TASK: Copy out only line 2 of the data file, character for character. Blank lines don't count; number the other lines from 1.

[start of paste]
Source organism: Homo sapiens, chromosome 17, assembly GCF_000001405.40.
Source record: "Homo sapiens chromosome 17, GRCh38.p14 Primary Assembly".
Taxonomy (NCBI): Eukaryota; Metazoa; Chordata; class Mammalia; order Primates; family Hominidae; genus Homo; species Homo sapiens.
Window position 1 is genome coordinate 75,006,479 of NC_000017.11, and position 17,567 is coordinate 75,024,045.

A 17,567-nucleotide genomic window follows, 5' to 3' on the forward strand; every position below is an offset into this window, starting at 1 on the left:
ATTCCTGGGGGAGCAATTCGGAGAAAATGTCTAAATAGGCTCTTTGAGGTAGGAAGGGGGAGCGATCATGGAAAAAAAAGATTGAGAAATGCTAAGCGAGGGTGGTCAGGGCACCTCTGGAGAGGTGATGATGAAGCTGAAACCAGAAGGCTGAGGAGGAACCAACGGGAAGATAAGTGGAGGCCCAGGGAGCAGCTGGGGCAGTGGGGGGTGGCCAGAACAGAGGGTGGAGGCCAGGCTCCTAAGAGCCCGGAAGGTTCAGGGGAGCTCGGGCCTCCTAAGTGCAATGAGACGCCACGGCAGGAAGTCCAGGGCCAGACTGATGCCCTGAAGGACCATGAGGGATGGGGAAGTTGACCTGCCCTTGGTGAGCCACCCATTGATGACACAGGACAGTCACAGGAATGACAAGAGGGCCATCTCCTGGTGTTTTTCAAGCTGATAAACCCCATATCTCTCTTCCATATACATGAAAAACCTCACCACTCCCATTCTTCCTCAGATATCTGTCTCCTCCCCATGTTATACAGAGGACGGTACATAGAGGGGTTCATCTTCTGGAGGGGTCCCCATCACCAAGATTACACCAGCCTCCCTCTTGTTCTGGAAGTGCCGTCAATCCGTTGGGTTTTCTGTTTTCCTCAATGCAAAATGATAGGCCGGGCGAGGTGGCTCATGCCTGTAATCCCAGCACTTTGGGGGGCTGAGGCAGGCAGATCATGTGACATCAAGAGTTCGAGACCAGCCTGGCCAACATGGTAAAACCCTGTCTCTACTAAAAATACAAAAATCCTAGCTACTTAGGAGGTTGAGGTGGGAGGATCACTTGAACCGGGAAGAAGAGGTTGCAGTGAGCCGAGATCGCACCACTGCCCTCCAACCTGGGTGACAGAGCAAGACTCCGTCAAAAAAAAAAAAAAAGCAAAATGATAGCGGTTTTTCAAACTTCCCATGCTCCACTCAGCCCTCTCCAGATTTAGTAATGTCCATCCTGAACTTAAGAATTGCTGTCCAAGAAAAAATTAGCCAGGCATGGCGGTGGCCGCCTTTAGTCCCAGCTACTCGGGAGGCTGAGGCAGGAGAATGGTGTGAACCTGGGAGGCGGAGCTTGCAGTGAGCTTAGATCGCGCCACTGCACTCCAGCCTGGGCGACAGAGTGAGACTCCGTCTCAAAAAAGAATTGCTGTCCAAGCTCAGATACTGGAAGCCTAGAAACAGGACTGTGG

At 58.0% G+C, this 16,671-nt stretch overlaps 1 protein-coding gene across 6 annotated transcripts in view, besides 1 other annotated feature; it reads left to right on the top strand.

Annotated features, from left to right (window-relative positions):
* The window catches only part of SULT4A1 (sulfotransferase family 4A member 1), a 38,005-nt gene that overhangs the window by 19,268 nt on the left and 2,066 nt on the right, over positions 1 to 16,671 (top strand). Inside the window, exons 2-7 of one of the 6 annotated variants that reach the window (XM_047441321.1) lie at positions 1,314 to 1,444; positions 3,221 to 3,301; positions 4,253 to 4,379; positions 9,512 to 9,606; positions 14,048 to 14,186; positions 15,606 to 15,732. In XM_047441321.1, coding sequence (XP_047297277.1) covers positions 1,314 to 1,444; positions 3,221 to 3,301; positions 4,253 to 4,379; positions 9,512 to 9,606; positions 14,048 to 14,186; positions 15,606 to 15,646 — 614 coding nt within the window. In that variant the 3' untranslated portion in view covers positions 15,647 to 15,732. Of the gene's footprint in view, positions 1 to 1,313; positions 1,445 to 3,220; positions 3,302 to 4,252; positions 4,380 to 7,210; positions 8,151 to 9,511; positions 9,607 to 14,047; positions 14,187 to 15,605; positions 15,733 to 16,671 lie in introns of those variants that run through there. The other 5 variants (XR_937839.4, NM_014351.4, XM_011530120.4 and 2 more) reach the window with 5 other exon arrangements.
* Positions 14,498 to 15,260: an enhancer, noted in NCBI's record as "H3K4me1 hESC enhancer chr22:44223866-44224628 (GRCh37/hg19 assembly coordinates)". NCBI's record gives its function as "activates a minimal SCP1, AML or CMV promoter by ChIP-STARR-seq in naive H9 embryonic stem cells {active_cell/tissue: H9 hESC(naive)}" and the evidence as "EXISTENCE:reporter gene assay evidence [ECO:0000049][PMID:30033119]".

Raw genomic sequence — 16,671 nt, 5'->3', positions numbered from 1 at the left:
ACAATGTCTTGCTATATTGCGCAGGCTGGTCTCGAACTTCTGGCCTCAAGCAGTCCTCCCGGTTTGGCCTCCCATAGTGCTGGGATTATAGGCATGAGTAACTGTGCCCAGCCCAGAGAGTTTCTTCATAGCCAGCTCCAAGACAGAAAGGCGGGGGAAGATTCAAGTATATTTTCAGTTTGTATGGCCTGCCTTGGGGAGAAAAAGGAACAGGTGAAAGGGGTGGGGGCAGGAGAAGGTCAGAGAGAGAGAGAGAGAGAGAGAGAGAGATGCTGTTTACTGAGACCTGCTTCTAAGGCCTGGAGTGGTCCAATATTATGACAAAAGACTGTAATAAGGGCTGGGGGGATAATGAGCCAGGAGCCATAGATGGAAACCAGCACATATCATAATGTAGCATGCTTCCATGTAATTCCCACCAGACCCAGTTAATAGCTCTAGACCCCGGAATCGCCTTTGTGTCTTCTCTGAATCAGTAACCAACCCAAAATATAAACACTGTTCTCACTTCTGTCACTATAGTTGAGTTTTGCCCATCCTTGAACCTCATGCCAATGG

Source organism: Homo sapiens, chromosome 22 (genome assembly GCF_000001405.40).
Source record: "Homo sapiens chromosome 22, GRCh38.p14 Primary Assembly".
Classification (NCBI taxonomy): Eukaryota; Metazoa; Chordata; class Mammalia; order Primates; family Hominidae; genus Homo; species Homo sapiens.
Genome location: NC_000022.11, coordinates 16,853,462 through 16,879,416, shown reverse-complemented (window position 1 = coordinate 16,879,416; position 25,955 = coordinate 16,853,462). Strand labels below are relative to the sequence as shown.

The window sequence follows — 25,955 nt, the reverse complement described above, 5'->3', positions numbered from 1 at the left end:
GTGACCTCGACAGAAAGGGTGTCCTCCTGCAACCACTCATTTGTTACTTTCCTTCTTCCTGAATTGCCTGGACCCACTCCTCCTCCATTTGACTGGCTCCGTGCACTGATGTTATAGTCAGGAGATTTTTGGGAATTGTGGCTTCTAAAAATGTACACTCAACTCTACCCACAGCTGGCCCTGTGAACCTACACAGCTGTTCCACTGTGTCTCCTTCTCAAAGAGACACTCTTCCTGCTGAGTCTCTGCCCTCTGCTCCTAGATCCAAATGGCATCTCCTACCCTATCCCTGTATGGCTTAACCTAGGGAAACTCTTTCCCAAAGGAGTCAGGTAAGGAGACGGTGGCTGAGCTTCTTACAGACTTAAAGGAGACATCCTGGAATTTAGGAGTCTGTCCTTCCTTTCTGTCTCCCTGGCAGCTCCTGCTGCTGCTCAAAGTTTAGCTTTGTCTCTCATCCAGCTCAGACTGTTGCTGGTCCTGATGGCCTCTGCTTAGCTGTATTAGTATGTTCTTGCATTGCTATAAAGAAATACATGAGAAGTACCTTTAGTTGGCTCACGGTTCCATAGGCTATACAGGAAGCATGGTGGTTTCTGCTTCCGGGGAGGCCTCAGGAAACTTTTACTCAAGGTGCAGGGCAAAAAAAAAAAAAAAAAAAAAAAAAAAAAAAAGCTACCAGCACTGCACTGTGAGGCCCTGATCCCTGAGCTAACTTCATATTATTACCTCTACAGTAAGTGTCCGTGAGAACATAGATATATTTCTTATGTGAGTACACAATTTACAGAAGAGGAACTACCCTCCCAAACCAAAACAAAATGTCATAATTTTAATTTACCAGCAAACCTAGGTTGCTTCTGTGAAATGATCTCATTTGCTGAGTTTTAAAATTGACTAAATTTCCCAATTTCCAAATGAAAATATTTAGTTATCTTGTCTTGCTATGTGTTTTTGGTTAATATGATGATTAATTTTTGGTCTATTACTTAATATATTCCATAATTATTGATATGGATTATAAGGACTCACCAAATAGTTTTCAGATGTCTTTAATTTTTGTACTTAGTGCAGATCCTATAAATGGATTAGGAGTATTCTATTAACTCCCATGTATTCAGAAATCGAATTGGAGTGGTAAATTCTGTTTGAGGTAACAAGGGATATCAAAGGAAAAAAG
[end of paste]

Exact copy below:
Source record: "Homo sapiens chromosome 17, GRCh38.p14 Primary Assembly".